Maryland Sea Grant is hiring a Professional Development and Aquaculture Education Coordinator. More details.
The aquaculture industry in Maryland is far from optimized partly due to the lack of knowledge relating oyster growth and morphology to the physical environment (flow and jostling). For sessile suspension feeders, such as oysters, water flow is critical to optimize under culture conditions as it regulates food delivery and waste export. Additionally, jostling may inhibit feeding activity and influence shell shape, the latter of which may influence product marketability. It is also unknown how different off-bottom cage types affect the flow regime. This lack of understanding is not unique to Chesapeake Bay waters but is a concern for oyster farmers globally. The tools required to make these assessments are also not readily available to researchers and stakeholders due to technical limitations and high cost. To fill this knowledge gap, our main objectives are to: 1) develop and validate simple and inexpensive tools (specifically clod cards, ammonia peepers, and accelerometers) that have the potential to monitor fine-scale, interior physical conditions of off-bottom cages 2) draw relationships between oyster growth and quality with a changing physical environment 3) test tools among varying gear types available at the Horn Point Laboratory Demonstration Farm (HPLDF) to examine differences in gear performance 4) provide tools and education to local stakeholders on the importance of considering flow when planning farm operations. Additionally, these tools may be used to better understand how biofouling communities persist and influence the movement of water through gear. Collectively, this applied research project aims to develop tools and collect information to provide deeper understanding of gear performance, which is fundamental for farm optimization and profitability.
Title: Going With the Flow: Helping Oyster Growers Maximize Their Product by Monitoring Water Flow and Movement in Aquaculture Gear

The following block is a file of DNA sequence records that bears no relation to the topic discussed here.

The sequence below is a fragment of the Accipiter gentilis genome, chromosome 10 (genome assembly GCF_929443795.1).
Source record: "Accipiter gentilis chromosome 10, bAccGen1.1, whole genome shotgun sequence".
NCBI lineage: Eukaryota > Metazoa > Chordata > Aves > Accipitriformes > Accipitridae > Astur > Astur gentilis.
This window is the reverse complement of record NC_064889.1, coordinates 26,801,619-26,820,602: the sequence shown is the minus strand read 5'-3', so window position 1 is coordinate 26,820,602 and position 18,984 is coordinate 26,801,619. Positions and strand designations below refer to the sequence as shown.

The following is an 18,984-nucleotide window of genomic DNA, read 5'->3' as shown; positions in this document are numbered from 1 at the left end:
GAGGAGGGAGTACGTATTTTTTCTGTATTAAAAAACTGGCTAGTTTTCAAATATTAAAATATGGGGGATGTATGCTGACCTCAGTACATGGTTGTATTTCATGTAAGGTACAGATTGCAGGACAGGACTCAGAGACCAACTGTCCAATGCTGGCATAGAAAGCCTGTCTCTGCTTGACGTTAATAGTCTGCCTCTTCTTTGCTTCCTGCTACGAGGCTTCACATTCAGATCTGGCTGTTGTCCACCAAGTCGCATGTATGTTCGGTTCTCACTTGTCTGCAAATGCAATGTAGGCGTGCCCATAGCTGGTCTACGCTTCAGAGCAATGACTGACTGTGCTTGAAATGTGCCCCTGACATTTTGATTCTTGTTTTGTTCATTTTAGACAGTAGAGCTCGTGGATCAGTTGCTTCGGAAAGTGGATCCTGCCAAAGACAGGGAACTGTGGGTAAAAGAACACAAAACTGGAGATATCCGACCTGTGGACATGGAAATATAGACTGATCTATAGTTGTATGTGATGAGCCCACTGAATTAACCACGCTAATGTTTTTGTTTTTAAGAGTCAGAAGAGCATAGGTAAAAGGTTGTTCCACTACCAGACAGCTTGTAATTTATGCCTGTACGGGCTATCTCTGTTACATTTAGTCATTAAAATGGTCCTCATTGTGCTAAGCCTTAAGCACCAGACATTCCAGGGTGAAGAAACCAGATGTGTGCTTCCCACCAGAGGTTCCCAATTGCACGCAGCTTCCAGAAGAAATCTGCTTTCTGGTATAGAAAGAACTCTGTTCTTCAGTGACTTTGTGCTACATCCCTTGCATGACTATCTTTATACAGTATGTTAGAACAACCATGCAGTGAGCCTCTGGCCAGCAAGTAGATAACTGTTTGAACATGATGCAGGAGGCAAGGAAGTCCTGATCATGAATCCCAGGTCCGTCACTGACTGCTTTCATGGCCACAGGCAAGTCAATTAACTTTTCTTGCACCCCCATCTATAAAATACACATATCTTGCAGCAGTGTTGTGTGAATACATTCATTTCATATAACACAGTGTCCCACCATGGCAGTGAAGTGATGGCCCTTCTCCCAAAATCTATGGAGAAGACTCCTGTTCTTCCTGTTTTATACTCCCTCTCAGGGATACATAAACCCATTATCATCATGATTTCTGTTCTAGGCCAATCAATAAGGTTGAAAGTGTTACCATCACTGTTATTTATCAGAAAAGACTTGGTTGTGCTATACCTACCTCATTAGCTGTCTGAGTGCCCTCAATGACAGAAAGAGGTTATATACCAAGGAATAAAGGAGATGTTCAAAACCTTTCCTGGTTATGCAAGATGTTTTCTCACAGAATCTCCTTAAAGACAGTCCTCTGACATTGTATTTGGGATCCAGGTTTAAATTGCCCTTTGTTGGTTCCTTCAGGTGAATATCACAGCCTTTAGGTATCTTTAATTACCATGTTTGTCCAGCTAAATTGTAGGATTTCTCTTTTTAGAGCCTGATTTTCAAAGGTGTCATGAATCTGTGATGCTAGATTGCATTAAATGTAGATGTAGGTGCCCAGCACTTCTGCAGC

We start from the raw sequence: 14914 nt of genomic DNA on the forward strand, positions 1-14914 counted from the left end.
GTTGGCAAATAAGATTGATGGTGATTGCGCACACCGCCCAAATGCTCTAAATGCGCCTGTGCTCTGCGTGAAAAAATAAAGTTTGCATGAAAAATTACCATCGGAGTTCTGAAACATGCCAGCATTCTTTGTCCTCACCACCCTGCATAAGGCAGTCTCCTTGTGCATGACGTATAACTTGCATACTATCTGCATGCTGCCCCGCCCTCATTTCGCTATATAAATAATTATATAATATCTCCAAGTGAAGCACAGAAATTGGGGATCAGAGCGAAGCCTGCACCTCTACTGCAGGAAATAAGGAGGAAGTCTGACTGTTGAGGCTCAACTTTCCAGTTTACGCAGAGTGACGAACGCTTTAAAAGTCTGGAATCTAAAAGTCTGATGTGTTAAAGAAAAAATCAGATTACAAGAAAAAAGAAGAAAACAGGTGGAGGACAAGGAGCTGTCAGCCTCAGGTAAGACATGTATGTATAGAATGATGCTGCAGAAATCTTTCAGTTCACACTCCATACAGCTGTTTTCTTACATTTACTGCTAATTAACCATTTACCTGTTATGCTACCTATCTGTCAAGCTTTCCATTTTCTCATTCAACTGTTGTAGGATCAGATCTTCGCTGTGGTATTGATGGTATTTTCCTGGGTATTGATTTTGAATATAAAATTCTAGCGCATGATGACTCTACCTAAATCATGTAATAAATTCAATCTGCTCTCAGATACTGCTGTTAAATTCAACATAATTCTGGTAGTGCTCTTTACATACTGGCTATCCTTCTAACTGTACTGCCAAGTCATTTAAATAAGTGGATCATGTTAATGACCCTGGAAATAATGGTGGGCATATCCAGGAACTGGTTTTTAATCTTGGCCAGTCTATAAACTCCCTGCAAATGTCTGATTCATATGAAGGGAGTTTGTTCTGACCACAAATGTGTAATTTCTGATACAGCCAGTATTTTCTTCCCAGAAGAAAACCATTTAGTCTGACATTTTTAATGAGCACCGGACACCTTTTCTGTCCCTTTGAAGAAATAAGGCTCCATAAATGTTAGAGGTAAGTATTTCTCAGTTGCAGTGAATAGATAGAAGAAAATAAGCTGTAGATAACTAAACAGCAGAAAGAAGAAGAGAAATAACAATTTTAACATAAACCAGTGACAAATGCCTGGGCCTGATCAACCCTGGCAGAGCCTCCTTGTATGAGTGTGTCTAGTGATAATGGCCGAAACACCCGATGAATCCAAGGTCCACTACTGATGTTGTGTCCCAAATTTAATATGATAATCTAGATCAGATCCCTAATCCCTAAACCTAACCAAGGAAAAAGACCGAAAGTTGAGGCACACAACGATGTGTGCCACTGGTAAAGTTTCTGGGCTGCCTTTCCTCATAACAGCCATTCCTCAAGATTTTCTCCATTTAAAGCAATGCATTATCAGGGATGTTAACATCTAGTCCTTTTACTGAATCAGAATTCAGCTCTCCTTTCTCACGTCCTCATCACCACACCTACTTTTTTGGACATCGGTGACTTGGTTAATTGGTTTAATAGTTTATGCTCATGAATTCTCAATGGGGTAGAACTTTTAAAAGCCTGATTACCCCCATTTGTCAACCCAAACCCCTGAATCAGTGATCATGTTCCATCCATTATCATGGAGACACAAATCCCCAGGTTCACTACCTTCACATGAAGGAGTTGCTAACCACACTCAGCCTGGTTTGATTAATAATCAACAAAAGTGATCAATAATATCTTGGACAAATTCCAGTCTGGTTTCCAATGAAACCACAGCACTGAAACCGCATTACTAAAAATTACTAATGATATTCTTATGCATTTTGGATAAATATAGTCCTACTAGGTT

Recap: A Maryland Sea Grant fellow is developing inexpensive tools to help oyster growers measure the movement of water in their cages and gear, providing data that will help them optimize oyster growth and quality.Relevance:Growing the oyster aquaculture industry in Maryland is a high priority. Wild populations of the Eastern oyster (Crassostrea virginica) have diminished due to disease, over harvesting, habitat loss, and poor water quality. Oyster aquaculture can introduce more of the filter-feeding bivalves into the Chesapeake Bay and Coastal Bays. Oyster farms can improve water quality and provide watermen a viable economic option to the dwindling wild harvest. As of December 2020, there were 486 active shellfish leases in Maryland’s portion of the Chesapeake Bay and Coastal Bays, comprising 7,539 acres.Research has shown that the rate and character of water movement will affect an oyster’s shape, growth rate, and meat quality. Scientists still need to better understand how water flow from current, tides, and wave motion in oyster gear—bags and cages—impacts oyster growth. Finding affordable, efficient methods for oyster farmers to monitor water flow and movement can help them optimize production and, in turn, help grow oyster aquaculture.
Response: For the past two years, Maryland Sea Grant Fellow and PhD student Brendan Campbell has been developing water flow and movement tools and testing them at the University of Maryland Center for Environmental Science’s Horn Point Laboratory. The clod card—a small ball made of plaster of Paris and distilled water—is suspended in oyster gear. As water moves across it, the card dissolves at a linear rate, providing data on the amount of water moving through the gear. Attaching an off-the-shelf, $85 accelerometer into an empty oyster shell and installing it in the gear also provides data on how much oysters are jostled or moved by water flow. COVID-19 restrictions prevented Campbell from carrying out a full-scale assessment of these tools on a working oyster farm in 2020; however, he plans to conduct that research in 2021 in a subset of 20-30 cages on a commercial farm of approximately 500 cages near Solomons, Maryland.
Results: Once these tools are field tested and made available, they will help farmers continually monitor water movement in their gear at low cost, and change their grow-out depth or location accordingly. Campbell is also working to quantify how various water movement rates will produce certain types of oyster growth. He is also seeking a way to Bluetooth-enable the accelerometers, so that farmers can access the data remotely.